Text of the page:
September 1, 2011 by wcobserver
While it’s true that more rabid skunks and raccoons are seen this time of year, I’m not so sure about dogs. The main reason we see more rabies this time of year is usually due to the hot dry weather. Wild animals come out of the woods seeking food and water and therefore come in contact with humans more often, rabid or not.
According to a recent Associated Press story in The Washington Post, rabies prevention in the good ole USA has almost wiped out rabies in dogs and cats. The success is attributed to widespread vaccination of these species. Human deaths are almost unknown in the good ole USA also due to pet vaccinations and aggressive treatment for people bitten by potentially rabid animals.
But rabies remains a major problem arounwd the world with more than 55,000 human deaths annually, half of which are children under the age of 15. Asia and Africa account for 95% of cases, most of which are spread by domestic dogs. This statistic comes from the WHO. According to U.S. Centers for Disease Control, before 1060, most cases of rabies in the U.S., were in domestic animals. But now days greater than 90% of rabies cases are found in raccoons, bats, skunks and foxes. About 7,000 animals (that we know of) die of rabies each year in the US. Around the world only Australia, Antarctica and Hawaii are rabies free.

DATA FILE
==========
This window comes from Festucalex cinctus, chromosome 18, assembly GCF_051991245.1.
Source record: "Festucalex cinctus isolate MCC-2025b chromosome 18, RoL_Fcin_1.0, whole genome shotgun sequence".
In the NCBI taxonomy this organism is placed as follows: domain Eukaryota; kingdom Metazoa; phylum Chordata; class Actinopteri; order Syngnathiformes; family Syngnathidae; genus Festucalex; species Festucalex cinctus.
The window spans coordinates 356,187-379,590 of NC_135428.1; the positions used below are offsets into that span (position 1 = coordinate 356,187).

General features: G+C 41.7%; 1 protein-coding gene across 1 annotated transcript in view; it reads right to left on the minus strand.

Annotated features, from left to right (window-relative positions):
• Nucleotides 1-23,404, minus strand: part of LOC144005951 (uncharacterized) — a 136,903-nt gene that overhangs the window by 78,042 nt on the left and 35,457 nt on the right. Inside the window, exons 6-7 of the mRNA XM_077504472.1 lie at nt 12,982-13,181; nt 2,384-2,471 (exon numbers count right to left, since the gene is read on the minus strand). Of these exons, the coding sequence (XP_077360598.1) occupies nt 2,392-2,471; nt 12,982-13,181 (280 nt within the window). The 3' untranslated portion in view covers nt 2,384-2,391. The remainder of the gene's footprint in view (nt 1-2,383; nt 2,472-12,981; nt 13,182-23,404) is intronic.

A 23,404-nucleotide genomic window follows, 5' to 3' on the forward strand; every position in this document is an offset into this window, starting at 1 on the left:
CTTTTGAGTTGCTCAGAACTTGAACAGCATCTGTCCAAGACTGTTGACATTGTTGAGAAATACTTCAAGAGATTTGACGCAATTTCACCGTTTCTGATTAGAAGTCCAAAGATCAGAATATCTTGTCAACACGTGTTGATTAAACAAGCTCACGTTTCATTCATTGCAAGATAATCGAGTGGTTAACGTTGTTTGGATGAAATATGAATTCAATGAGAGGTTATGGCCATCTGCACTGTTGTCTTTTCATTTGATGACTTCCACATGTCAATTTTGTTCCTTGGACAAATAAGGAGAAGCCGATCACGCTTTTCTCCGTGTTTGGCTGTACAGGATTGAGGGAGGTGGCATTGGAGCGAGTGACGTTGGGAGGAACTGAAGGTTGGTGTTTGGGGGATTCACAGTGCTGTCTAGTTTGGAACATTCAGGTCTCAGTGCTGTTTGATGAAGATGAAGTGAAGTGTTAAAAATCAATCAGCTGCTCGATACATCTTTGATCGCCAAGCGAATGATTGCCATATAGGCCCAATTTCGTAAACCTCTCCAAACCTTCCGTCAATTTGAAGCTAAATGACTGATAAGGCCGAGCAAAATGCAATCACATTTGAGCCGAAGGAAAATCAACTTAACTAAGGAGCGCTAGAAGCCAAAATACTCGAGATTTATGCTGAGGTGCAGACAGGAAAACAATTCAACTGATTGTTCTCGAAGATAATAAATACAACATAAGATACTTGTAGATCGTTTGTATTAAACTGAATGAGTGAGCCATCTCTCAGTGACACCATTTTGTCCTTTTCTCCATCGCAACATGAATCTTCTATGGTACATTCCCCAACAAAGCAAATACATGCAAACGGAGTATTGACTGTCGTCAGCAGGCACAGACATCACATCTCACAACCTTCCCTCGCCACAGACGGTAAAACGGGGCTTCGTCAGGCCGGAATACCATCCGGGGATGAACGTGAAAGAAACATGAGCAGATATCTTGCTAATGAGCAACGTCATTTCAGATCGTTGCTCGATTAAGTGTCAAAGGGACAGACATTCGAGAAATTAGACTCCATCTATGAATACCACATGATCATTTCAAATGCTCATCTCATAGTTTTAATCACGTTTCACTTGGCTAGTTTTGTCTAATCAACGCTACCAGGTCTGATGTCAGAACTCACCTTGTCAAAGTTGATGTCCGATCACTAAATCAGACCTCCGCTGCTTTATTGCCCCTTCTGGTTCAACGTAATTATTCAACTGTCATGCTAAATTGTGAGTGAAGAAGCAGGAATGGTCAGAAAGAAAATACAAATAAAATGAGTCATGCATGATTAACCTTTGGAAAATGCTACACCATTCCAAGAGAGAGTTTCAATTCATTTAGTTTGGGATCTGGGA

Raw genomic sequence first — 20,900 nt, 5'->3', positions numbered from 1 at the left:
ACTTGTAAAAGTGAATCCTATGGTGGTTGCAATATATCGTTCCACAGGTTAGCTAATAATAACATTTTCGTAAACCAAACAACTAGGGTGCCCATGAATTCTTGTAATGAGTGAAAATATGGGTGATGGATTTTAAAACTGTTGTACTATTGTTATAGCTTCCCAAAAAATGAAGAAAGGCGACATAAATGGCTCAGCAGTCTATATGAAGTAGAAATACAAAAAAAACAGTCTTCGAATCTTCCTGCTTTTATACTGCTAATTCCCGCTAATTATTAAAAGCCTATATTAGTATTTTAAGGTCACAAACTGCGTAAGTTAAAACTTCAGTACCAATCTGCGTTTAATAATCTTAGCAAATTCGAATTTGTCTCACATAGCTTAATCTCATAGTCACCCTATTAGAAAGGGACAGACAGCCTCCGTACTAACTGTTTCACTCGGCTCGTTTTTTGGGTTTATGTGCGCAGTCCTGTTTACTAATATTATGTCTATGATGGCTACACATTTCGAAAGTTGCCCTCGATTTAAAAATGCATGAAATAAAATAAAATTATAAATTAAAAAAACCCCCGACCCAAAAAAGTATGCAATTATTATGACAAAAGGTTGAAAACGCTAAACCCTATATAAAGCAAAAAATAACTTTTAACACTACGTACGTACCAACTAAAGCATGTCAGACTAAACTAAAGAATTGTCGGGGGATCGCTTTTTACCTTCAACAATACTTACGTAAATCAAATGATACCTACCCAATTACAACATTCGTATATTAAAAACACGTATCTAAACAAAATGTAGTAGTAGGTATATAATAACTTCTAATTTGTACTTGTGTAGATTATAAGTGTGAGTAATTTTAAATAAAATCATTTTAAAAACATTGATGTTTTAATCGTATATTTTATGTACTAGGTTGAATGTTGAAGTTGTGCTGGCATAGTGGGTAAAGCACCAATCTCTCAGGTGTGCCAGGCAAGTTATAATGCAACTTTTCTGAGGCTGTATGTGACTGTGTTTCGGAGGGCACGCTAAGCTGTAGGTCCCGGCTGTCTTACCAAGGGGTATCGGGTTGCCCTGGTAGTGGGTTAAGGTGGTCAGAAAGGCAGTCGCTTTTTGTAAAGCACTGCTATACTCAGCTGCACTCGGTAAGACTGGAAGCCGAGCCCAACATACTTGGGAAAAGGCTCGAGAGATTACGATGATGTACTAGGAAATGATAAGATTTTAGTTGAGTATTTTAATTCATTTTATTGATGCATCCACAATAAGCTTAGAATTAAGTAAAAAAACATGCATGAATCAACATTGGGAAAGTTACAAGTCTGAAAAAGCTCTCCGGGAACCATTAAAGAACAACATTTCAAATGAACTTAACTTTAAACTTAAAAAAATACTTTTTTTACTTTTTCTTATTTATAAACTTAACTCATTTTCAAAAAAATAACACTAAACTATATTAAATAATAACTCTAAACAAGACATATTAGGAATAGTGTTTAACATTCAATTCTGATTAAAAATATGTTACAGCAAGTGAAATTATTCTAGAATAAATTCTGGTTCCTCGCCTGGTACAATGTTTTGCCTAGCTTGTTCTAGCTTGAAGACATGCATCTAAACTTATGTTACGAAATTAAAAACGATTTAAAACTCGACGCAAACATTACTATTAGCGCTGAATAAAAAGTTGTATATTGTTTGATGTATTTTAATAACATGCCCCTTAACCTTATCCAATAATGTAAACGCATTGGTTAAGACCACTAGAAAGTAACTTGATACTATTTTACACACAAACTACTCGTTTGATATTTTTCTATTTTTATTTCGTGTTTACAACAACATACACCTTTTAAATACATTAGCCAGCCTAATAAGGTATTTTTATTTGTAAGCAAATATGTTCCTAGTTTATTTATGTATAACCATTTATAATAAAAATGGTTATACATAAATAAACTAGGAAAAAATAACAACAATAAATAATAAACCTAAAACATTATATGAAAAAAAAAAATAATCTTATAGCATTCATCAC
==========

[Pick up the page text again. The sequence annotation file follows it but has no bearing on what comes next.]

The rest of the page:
Birds, fish, insects, reptiles and any non mammalian species do not get or carry rabies. Some mammals such as chipmunks, gerbils, guinea pigs, mice, rats, rabbits and squirrels are rarely found positive for rabies.
About 40,000 Americans each year have to take the two-week series of four shots after being bitten by animals. The shots are given as a preventive, whether or not the animal is caught or tested. Rabies is always fatal in animals that do not have antibodies from vaccinations. Pets usually contract the disease from raccoons or other wildlife species and the owner may not even know it happened.
In countries close to us such as Cuba, Dominican Republic, Haiti and Porto Rico the main source of rabies is the mongoose. The 22nd annual International Conference on Rabies is being held in San Juan, Porto Rico this year, a few weeks after World Rabies Day, September 28.
To cut down on rabies in the wild, the USDA’s Wildlife Services Program distributes rabies vaccinated treats to wildlife by air and ground. Seems to me like Dog Days would be an excellent time to double down on this venture.